Metal Gear Scanlon 2 - Part 10
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Dimensions recaptures enough of Geometry Wars' thrills to stand as the best new dual-joystick shooter in quite a while.
The little mushroom man finally gets his name on the marquee, and the result is a charming, unique, and puzzle-heavy adventure.
Nintendo's all-stars assemble once again, resulting in one of the best reasons to own a Wii U (and eight GameCube controllers).
It's good to hear the guys' o-pinion of this game.
Looks like a flash game visually. Unimpressive pattern design, no flow to the action, monotonous uninteresting environments, really mediocre music for a game with such a big focus on it... just awkward design all around.
This seems awful. Not only are the visuals hideous, the writing terrible and the puzzles utterly boring, but the basic concept is fundamentally anti-immersive. It's like it never occurred to these guys that there might be a good reason why video game designers go (and have always gone) to such great lengths to hide the inner workings of their games.
Anyway, weighing in on the pronunciation thing, I'm with Brad on this one, with the understanding that the main character's name is Japanese. Most of the characters were saying ku-ta-ro, with each having the same amount of stress. The princess was saying ku-tar-o, with stress on the middle syllable. Normally in Japanese, any stress added is a stylistic choice or for emphasis. They don't have the stresses built in like most European languages.
No character pronounced it with the same amount of stress on each syllable. Unless you speak like a robot, all multisyllabic words, whether in English, Japanese or any other language, have stress by necessity. The princess says Ku-ta-ro, the others say ku-ta-ro. In terms of stress, the latter is the way a Japanese pronounces the name.
@johntunoku: He doesn't use a translator for writing on Twitter. He knows English, just not very well.
This only resembles Metal Slug on the most superficial level. Instead of an intense, challenging action roller-coaster of a game that keeps throwing new, cool environments and carefully designed combat scenarios at you, we have boring, bloated levels and loot and crafting elements that break up the pacing (of which there isn't much to begin with). They're both 2D action shooting games and the controls seem similar, but the design philosophies couldn't be more different. Great sprite animations and I'm enjoying the music, so at least there's that. I'll probably try it out once the full version is released.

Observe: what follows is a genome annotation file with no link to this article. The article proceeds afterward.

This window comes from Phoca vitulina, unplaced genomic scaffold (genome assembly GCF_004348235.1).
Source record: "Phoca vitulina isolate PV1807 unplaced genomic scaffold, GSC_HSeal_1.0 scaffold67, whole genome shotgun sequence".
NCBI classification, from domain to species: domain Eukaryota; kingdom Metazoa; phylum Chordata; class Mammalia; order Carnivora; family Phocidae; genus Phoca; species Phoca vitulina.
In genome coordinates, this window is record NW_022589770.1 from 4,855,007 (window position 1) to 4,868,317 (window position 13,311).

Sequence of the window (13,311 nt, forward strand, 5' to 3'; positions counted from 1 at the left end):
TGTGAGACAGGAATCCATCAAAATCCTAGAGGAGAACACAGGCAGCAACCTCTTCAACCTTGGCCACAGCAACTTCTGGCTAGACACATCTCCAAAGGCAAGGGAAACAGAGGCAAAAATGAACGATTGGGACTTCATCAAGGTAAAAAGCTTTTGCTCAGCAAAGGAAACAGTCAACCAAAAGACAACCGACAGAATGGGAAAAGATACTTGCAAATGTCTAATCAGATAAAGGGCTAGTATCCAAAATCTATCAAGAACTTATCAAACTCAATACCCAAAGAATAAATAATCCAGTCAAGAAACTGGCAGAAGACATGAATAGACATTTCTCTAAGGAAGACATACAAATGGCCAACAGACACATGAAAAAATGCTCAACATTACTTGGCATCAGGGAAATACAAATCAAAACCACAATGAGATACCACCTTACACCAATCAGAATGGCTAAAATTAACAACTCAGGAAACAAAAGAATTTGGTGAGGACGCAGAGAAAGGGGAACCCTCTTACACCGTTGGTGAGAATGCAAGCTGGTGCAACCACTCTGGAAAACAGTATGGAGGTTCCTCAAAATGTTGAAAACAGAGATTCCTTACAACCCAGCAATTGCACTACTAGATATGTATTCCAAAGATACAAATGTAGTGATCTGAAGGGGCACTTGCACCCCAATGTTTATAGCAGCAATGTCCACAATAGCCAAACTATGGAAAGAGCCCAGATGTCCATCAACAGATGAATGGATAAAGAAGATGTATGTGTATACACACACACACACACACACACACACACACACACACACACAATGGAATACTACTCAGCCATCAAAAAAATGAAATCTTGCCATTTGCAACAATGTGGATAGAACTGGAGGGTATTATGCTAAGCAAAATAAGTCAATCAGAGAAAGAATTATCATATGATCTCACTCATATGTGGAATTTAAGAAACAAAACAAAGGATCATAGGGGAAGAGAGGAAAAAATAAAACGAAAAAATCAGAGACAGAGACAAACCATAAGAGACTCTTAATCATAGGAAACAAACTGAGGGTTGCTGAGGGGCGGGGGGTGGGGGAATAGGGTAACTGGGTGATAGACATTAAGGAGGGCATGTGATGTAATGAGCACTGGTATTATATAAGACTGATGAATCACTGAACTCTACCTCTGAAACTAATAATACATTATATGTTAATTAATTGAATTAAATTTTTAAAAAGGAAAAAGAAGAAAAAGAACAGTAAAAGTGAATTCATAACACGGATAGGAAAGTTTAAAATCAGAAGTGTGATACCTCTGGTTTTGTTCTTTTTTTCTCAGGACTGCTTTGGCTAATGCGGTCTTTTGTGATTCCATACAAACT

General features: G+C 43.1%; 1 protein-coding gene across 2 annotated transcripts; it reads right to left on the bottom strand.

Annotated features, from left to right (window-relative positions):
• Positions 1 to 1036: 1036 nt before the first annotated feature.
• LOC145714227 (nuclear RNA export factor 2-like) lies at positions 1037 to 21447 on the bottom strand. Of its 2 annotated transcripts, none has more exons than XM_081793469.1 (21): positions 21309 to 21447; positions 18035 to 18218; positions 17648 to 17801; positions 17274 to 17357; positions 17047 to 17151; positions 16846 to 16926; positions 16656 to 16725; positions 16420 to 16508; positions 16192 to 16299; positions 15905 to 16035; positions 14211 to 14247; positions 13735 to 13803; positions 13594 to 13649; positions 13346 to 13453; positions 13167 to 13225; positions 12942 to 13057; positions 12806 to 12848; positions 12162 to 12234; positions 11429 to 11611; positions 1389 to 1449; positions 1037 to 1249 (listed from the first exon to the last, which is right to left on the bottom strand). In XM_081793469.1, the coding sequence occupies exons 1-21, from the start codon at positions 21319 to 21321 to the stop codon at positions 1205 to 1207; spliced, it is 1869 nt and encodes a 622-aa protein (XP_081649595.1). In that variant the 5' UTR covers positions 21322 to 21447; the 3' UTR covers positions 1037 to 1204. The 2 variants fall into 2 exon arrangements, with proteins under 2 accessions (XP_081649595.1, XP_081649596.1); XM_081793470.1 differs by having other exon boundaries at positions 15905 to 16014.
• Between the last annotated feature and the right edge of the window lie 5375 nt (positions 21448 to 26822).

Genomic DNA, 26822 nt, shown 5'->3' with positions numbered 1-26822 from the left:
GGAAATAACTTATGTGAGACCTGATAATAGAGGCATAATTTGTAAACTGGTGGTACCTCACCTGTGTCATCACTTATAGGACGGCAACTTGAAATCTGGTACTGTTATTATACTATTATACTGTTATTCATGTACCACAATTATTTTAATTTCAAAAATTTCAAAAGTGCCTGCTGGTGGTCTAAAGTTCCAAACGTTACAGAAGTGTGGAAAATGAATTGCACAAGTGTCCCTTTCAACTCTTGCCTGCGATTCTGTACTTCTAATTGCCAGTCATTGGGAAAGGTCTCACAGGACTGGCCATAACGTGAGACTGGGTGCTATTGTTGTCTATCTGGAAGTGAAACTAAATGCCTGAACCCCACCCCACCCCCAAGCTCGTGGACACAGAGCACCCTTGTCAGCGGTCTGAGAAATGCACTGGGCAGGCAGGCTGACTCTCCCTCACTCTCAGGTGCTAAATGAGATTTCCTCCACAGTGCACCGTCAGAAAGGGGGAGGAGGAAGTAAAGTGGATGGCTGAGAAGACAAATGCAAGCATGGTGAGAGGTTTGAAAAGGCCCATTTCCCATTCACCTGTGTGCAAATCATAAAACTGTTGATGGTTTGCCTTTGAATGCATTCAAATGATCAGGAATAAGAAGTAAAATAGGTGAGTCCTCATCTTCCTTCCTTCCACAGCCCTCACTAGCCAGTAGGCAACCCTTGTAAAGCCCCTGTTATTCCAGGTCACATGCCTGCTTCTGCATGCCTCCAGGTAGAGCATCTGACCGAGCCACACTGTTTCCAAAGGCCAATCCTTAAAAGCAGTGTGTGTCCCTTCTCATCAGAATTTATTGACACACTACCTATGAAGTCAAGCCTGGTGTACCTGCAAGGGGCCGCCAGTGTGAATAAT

Oh wait I remembered that there wasn't actually a direct way to shoot diagonally in Metal Slug, but you could kinda quickly go between aiming to the side and up and have your gun still be firing while going between the two, which essentially give you diagonal shooting.
That's only with the heavy machine gun though.
Might be fun even if it just looks like a consolized, modernized Metal Slug (i.e. an inferior Metal Slug).
Here we have by far the most sophisticated, detailed 2D graphics ever in a video game, created by some of the most passionate developers in the industry (read this), and instead of celebrating (and we should be celebrating the fact that these guys even exist, because there is no other developer willing or capable of continually pushing 2D game art further -- no other studio has come close to surpassing even Odin Sphere, which Vanillaware made over half a decade ago for a console soon to be two generations old) all you morons can do is complain about fucking breasts. What the fuck.
I love these games. I have no interest in Hatsune Miku and I'm generally not into rhythm games, but for some strange reason I enjoy the hell out the combination of the two.
What are they talking about at the beginning?
Use your keyboard!
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